-P, --no-dereference  don't follow any symbolic links (this is the default)
  -0, --null            end each output line with 0 byte rather than newline
  -S, --separate-dirs   do not include size of subdirectories
  -s, --summarize       display only a total for each argument
  -x, --one-file-system  skip directories on different file systems
  -X FILE, --exclude-from=FILE  Exclude files that match any pattern in FILE.
      --exclude=PATTERN  Exclude files that match PATTERN.
      --max-depth=N     print the total for a directory (or file, with --all)
                          only if it is N or fewer levels below the command
                          line argument;  --max-depth=0 is the same as
      --time            show time of the last modification of any file in the
                          directory, or any of its subdirectories
      --time=WORD       show time as WORD instead of modification time:
                          atime, access, use, ctime or status
      --time-style=STYLE  show times using style STYLE:
                          full-iso, long-iso, iso, +FORMAT
                          FORMAT is interpreted like `date'
      --help     display this help and exit
      --version  output version information and exit

SIZE may be (or may be an integer optionally followed by) one of following:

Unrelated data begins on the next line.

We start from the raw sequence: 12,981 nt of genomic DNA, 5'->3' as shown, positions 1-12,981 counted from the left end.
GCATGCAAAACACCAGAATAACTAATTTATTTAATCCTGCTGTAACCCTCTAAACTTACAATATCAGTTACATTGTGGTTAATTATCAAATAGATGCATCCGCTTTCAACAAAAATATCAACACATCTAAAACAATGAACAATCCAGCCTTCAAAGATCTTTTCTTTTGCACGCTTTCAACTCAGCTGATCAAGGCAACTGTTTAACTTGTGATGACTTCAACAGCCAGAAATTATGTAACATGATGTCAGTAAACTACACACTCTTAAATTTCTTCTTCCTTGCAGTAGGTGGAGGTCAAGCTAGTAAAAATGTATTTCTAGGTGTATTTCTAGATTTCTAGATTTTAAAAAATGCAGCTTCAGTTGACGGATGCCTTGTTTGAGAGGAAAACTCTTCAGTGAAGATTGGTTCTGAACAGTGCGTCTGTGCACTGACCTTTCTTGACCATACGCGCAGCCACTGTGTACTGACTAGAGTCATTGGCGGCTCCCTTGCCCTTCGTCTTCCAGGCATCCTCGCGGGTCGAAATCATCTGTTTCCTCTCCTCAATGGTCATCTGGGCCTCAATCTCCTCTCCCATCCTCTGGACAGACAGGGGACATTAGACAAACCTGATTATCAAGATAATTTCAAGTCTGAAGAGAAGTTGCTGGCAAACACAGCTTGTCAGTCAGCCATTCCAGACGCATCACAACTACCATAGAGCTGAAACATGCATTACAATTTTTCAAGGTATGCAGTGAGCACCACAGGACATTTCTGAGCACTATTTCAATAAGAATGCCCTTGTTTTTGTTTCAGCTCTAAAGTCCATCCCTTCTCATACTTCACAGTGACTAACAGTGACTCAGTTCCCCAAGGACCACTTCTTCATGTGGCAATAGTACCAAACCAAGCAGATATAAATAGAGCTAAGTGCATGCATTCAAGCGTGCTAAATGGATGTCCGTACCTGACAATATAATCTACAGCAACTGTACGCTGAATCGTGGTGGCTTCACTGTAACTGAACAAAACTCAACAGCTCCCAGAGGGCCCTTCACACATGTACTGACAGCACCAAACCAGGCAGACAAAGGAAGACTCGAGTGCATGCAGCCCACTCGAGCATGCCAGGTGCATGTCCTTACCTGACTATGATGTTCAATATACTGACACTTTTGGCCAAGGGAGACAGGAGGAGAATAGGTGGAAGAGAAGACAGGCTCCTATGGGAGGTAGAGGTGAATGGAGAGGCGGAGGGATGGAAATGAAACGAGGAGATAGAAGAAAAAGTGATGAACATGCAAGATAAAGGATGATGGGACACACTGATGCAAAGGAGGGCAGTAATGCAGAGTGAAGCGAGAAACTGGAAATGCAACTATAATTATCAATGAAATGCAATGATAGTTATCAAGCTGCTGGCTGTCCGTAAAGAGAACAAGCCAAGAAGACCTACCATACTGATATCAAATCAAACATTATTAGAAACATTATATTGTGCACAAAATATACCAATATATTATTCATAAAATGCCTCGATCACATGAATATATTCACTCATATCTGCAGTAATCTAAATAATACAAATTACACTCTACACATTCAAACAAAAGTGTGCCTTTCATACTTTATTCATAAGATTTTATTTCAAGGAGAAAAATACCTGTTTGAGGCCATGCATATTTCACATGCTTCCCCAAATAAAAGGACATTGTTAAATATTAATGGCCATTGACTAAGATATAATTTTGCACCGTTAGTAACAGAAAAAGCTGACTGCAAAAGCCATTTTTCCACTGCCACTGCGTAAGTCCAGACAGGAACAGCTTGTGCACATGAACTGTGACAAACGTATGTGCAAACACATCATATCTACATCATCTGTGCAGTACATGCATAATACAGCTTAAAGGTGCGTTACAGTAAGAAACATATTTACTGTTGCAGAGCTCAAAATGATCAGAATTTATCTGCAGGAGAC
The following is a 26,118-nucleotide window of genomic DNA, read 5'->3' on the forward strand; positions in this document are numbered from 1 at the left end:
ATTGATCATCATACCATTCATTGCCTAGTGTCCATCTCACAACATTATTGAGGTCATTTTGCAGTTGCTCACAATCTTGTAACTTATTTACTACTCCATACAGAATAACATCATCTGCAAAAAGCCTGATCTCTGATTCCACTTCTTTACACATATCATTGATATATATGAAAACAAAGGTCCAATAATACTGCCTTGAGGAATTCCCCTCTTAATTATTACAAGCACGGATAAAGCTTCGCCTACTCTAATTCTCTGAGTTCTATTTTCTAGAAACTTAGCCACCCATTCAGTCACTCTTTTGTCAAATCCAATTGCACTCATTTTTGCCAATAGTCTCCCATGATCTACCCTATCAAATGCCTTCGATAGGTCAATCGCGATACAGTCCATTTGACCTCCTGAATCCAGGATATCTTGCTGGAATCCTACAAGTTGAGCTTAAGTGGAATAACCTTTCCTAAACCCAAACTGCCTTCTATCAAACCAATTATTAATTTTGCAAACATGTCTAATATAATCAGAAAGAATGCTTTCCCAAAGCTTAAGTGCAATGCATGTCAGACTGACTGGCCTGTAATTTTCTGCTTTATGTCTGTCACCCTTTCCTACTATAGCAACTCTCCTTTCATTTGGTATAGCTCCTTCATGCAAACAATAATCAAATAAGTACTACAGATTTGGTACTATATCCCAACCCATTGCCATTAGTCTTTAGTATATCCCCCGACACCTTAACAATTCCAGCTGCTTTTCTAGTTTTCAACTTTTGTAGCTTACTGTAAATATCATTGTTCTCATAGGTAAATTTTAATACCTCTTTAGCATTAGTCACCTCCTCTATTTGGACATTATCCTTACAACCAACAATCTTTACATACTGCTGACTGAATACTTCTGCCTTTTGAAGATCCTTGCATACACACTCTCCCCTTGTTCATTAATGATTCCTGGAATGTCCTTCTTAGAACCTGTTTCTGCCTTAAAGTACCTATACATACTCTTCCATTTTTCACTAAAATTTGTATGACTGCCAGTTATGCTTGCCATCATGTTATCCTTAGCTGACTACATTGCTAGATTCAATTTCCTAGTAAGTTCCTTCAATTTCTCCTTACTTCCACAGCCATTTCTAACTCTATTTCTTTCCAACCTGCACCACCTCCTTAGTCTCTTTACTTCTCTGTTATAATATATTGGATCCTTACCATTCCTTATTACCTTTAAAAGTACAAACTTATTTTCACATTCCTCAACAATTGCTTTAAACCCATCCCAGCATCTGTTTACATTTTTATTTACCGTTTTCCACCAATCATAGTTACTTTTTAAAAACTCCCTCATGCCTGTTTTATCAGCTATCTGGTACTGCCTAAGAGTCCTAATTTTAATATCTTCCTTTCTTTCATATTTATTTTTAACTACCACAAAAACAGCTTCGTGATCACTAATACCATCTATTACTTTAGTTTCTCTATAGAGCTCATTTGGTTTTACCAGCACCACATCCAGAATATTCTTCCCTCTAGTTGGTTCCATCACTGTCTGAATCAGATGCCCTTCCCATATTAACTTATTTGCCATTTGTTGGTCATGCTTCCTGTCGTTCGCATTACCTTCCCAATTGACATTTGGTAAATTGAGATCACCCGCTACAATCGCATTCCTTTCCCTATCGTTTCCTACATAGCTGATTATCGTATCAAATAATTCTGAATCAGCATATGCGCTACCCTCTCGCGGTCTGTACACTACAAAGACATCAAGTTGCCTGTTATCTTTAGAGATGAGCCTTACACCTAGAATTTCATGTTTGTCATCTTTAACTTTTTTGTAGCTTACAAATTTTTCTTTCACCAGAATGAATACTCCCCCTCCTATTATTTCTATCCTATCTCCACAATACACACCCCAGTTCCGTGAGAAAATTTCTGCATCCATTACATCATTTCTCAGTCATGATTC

kB 1000, K 1024, MB 1000*1000, M 1024*1024, and so on for G, T, P, E, Z, Y.

Eg. I am in a directory. The "du" command tells about that directory. For eg. the following picture directly outputs the total size of that folder.

Just to add more:

Remember 3 important commands when you are sitting on a linux, solaris, AIX, FreeBSD, or Mac Box [Huh, enuff. Just remember Unix :)  ]

1. df

df command can get how much space is occupied and  how much available space.

You can give a device or mount point as an argument, and df report data only for the filesystem physically residing on that device. For example, the following command provides information only for the partition /dev/sda:
$ df /dev/sda
$ df -h /dev/sdc1
$ df /data/

2. du

du is the abbreviation of “disk usage”, this command will progressively into each subdirectory

Also, we can use the du command to look at the file size:

du anwar.txt